Finding number of photons per second crossing an area with distance $d$ from a radiating point

Let's say I have a radio tower with frequency $v[HZ]$ and power output of $P[W]$ radiating uniformly across all directions, and I need to find the number of photons crossing an area of $1m^2$ per $1sec$ a distance $1m$ away.

This is my solution which apparently is wrong :

I'll find the intensity per area by taking the total power output $P$ and dividing it by the area of the sphere created that is $1m$ away, which is $4\pi$.

So we get $I = \frac{P}{4\pi} [\frac{J}{m^2s}]$

This is the energy per unit area per second, I shall divide the energy by the energy of a single photon to get the number of photons per unit area:

$E = hv[J]$,

$\frac{I}{E} = \frac{P}{4\pi E} [\frac{photons}{m^2s}]$ is the photons per unit area

I'll multiply by the area which is $1m^2$ and get $\frac{P}{4\pi E} [\frac{photons}{s}]$ photons are passing the area per second.

What is wrong with my solution and how can I do it right ?

• what's the answer you're looking for? – JEB Aug 9 '18 at 1:09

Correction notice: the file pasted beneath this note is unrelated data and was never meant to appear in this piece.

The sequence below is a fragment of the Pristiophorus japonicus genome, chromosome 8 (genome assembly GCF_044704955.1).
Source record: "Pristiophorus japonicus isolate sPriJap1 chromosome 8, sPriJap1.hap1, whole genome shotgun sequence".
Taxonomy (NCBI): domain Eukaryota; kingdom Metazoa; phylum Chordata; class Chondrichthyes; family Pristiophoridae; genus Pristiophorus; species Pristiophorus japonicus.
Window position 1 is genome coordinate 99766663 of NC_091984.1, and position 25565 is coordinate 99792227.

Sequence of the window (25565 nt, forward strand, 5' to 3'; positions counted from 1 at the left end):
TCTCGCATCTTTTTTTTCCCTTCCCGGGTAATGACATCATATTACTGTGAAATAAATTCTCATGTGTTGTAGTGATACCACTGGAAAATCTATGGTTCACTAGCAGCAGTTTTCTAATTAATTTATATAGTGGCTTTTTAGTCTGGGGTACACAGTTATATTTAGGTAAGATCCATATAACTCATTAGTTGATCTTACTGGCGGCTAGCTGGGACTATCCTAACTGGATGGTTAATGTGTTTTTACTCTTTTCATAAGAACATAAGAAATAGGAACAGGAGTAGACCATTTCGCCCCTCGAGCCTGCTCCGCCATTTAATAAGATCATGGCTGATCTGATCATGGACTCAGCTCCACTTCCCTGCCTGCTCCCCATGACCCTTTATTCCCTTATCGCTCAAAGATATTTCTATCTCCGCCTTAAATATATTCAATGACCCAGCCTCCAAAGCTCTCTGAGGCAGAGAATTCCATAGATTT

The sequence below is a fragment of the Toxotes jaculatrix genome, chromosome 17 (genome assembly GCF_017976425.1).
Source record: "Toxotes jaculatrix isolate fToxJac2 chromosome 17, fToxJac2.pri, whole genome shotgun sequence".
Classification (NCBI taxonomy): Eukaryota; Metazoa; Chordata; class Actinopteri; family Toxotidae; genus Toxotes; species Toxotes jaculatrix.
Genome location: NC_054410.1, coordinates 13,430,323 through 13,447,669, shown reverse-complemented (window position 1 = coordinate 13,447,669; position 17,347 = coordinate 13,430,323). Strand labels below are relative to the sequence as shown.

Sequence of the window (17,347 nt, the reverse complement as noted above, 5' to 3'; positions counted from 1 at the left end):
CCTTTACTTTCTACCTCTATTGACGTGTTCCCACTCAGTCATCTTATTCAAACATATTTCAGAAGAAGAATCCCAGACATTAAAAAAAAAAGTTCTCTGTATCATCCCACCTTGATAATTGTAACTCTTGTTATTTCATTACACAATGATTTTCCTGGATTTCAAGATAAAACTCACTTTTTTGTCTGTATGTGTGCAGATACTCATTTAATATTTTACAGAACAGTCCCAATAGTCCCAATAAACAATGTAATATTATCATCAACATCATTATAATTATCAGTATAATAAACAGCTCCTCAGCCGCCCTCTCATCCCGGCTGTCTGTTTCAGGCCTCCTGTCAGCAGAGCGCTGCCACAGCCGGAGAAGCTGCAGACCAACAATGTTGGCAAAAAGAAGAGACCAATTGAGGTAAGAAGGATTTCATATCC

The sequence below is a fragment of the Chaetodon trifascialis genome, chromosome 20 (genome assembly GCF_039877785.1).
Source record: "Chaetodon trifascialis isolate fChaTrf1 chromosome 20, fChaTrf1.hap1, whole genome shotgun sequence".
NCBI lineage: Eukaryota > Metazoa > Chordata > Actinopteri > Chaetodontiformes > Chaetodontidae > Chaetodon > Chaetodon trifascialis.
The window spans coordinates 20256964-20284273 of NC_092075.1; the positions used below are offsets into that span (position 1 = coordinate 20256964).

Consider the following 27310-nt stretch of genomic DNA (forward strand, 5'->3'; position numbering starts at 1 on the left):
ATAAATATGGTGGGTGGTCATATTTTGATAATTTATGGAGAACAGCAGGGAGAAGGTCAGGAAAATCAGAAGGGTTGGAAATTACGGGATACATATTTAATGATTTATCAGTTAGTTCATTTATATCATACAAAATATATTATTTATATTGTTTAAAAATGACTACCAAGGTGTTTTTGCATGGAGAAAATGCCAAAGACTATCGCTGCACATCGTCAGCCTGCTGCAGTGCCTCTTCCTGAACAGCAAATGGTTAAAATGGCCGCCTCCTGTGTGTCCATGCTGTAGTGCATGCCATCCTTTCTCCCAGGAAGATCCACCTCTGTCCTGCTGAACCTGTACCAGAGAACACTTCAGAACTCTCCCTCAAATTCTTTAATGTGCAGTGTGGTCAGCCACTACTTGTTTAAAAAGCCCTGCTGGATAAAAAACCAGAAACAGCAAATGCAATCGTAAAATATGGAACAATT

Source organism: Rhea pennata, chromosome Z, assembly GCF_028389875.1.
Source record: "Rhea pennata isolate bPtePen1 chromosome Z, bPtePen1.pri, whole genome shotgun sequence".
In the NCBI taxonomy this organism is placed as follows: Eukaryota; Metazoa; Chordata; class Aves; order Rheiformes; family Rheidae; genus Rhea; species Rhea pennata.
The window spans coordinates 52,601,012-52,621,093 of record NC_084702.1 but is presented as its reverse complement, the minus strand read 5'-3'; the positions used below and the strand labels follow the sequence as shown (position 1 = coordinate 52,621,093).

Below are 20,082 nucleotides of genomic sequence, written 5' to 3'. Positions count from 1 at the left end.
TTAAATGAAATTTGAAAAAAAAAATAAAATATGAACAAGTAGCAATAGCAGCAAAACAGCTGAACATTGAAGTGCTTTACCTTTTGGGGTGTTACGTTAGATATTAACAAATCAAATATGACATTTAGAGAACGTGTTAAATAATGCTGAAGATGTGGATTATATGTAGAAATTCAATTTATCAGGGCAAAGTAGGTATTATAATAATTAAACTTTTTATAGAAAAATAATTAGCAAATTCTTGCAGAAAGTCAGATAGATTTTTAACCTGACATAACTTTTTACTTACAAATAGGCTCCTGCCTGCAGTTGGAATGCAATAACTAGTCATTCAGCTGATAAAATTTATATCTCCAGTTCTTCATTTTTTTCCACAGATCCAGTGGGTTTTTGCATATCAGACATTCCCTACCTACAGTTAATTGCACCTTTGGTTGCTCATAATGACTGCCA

If your detector area is just a section of the sphere with an area of $1 \mathrm{m^2}$ then your calculation is still right. I think the only way you can be wrong is if your detector is a flat surface. Then, since it's so close to the source, different parts of your detector are at different distances to the source and see a different intensity per area.
• They used the numbers for power : $P = 200kW$, for frequency: $v = 101.1MHz$ and it gave them the answer $6.39*10^{21}$ photons per second, but if I enter these values in the formula I wrote for photons per second I get the value of $1.782*10^{29}$, a totally different magnitude. The precise wording they used after giving those values is : "find the number of photons crossing a unit area in unit time 1 mile away from the the radio station". Their answer is in $ft^2$ and mine is in $m^2$ I don't know how they calculated that maybe its the weird units they decided to use that changes it? – user3575645 Aug 9 '18 at 17:25
• You might be confusing yourself by using the symbol $m$ sometimes for miles and sometimes for meters. – Alex Aug 9 '18 at 17:31
• I used $m$ only for meters, since they said "unit area.." etc I used meters squared for area, seconds for time, and 1 meter for distance, as it wasn't clear for me what units they expect me to use – user3575645 Aug 9 '18 at 22:46